For a world-renowned festival, Notting Hill Carnival has been poorly served by writers and film-makers. Its representations in the UK’s national and regional newspapers are, when not actively antagonistic, marked by superficiality and ignorance. A sentence or two about weather, crowds and crime statistics over a few seconds of mas processing down the Grove satisfy the broadcasters’ need for something to fill what is traditionally a ‘slow’ news day.
The last book of any consequence was Marcel Knobil’s purple-covered, Lilt-sponsored Images of the Carnival, reviewed in Soca News in November 1996. The title said it all – a brief introduction was followed by uncaptioned pictures, the masqueraders shamefully anonymous, the bands of which they were a part never mentioned, the themes and sections apparently not worth recording. Three years earlier, Abner Cohen’s Masquerade politics was published. There were no pretty pictures, just a cool, evidence-based account of the carnival’s history and the internal and external politics that drove it.
If you were lucky enough to find a copy, Cohen’s book has remained probably the best starting-point for any serious student of the turbulent history of Notting Hill Carnival – at least until 9th August this year. On that day was launched Carnival: a photographic and testimonial history of the Notting Hill Carnival, edited by film-maker Ishmahil Blagrove and with a preface by writer, editor and broadcaster Margaret Busby.
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The publisher, Rice n Peas, is to be congratulated on a magnificent work that truly does justice to its subject. That subject – the early history of Notting Hill Carnival ‑ is a highly contested and often mythologised one, the subject of bitter disputes, faulty memories, outright lies and highly partial private agendas. It is, in short, a reflection of Carnival itself, a contested space. The book ought to lay some of those troublesome ghosts to rest, though, given the passions involved, that hope may be an unduly optimistic one. Still, those who criticise the book’s central thesis, that Notting Hill Carnival as we know it was started by community worker Rhaune Laslett in September 1966, now have the challenge of proving otherwise.
They will have a hard job, because of the research invested in the book, much of it based on the testimony of those who were there at the time, backed up by contemporary newspaper reports and documents such as posters and flyers. There are barely 14 pages of text, but they should be read by anyone who cares about our carnival. No one who ventures into Notting Hill on the August bank holiday weekend should do so without an understanding of how carnival reached these hallowed streets, and the epic struggle involved in keeping it there over the past five decades. As Busby notes, “The real triumph is that it [Carnival] has survived at all… Many see it as nothing short of miraculous that Notting Hill Carnival continues to thrive.”
But there was no miracle, no saviour, no fairy godmother able to wipe away Carnival’s troubles, just hard work, sometimes bitter disputes and terrible disappointment and feelings of betrayal. The Carnival we see today was born almost by accident, had a slightly shambolic childhood, a violent yet magnificent adolescence and a still-problematic adulthood. No easy life.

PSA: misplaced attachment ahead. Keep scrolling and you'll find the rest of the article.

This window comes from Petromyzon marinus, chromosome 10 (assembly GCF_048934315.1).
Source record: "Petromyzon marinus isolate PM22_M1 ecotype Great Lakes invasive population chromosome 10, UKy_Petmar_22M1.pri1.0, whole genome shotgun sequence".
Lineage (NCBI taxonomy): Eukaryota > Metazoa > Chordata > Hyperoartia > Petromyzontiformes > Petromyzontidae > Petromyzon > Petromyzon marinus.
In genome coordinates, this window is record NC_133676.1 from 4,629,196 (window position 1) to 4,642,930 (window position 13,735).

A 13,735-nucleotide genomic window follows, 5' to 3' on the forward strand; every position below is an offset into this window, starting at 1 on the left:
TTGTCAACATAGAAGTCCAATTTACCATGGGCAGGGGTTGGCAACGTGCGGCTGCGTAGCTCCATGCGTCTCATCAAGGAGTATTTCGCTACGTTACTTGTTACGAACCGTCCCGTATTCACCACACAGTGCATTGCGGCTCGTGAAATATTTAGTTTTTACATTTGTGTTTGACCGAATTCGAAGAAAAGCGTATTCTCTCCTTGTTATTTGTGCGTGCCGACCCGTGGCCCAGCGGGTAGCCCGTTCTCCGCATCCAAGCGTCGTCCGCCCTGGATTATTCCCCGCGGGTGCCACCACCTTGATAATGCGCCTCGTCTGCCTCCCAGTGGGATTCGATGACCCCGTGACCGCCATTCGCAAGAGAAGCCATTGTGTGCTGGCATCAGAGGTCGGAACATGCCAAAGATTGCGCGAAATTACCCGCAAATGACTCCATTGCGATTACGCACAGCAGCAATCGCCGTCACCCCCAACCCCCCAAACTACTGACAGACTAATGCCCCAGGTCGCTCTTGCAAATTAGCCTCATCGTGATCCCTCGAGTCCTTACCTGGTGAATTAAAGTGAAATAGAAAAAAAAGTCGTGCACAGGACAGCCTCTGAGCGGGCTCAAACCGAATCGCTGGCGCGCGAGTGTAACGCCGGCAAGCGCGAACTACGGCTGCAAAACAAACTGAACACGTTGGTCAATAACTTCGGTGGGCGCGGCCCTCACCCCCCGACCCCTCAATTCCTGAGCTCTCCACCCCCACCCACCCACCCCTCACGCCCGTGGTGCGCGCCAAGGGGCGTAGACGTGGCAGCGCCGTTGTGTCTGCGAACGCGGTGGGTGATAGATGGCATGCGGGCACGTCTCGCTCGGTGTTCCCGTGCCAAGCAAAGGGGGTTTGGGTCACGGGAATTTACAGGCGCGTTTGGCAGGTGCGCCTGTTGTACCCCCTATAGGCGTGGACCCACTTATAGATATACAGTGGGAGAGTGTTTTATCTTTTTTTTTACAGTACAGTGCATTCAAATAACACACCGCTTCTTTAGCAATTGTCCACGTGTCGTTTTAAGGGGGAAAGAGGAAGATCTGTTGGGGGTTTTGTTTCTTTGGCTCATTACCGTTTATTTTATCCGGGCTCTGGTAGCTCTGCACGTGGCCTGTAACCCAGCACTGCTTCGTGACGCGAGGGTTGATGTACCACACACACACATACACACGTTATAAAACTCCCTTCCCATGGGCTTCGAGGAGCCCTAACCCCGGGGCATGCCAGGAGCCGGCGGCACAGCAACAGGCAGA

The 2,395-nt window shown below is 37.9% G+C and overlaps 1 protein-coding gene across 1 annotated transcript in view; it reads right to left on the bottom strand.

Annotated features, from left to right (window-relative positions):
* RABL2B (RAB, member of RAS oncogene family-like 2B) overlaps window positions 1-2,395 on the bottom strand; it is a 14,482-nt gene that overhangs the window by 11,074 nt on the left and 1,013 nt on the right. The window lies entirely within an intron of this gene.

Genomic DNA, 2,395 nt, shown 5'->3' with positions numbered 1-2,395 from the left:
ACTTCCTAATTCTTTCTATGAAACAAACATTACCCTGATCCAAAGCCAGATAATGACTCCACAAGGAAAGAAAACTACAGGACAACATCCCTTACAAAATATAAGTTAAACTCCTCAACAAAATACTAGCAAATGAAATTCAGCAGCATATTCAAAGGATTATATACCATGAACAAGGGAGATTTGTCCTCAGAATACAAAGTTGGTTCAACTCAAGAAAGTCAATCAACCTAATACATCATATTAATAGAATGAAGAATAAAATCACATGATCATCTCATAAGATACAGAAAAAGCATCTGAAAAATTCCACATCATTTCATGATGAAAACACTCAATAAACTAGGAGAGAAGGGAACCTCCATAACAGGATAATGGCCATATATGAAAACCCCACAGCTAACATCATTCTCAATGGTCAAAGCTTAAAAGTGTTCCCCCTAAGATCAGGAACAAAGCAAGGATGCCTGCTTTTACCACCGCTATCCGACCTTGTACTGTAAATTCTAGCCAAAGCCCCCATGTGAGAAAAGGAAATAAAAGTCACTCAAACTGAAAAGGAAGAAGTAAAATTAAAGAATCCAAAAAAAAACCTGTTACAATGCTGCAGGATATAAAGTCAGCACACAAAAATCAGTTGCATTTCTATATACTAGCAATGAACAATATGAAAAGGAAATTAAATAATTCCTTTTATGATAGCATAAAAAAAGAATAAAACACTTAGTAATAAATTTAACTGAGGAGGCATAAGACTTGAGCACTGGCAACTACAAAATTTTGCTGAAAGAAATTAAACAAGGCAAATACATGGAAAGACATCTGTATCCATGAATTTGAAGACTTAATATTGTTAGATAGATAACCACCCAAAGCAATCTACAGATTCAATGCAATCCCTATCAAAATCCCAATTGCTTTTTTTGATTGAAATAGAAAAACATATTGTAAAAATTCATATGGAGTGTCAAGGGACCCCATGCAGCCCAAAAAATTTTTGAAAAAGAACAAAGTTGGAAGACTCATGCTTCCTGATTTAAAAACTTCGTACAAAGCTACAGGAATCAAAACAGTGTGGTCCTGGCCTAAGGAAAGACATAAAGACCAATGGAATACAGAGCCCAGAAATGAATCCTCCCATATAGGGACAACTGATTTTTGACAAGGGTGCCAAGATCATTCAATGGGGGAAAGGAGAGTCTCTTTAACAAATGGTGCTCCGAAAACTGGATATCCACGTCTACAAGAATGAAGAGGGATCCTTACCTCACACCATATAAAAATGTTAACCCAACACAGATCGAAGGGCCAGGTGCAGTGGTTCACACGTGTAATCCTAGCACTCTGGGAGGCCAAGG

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The bulk of the book’s 360 pages are devoted to pictures that tell the story of Notting Hill Carnival up to about 1980, from the vicious racist attacks of the 1950s through Claudia Jones’s famous West Indian Gazette indoor ‘carnivals’, the pioneering days of the Notting Hill Fayre initiated by Rhaune Laslett and her London Free School colleagues, the precarious events of the early 70s, the radical step-changes instituted by Leslie Palmer from 1973 and finally the years of great mas and roiling mayhem during the Carnival Development Committee’s tenure.
The photographs – notably those from Allan ‘Capitan’ Thornhill, Charlie Phillips and Carl Gabriel – are a revelation. Never have so many images of Notting Hill Carnival in the years to 1980 been gathered together in one place. Unlike Knobil’s infuriating book, every picture is properly captioned, naming, wherever possible, the people and the context. Some of the images are far more than snaps of a passing scene, but are of considerable artistic merit, and thankfully they have been given enough space and are reproduced large enough to do them justice. There are some remarkable views by Vernon St Hilaire of the police under attack in 1976, rare colour images of the 1968 carnival by Fitz Piper and important records of 1970s mas by Carl Gabriel and Capitan. The quality of the mas is a real eye-opener for those accustomed to a bland diet of bikini-and-beads costumes – when will we see a return to those standards?
Complementing the illustrations are well-chosen quotations by mas-makers, pan-players, organisers, activists, artists, designers, photographers, musicians and others. At the end of the book are reproductions of posters, letters and flyers that will bring back memories for older carnivalists, and a useful index to the people, bands and organisations featured in the photographs. Take a look, too, at the credits at the front of the volume – they read like a ‘who’s who’ of Notting Hill Carnival.
The hardback book has been thoughtfully designed and beautifully printed in Italy. It is, in short, an inspiration, and Soca News has no hesitation in recommending it to anyone whose view of carnival extends beyond the next bumper!
- Blagrove, Ishmahil (ed). Carnival: a photographic and testimonial history of the Notting Hill Carnival. London: Rice n Peas, 2014, ISBN 978-0-9545293-2-1, £25.
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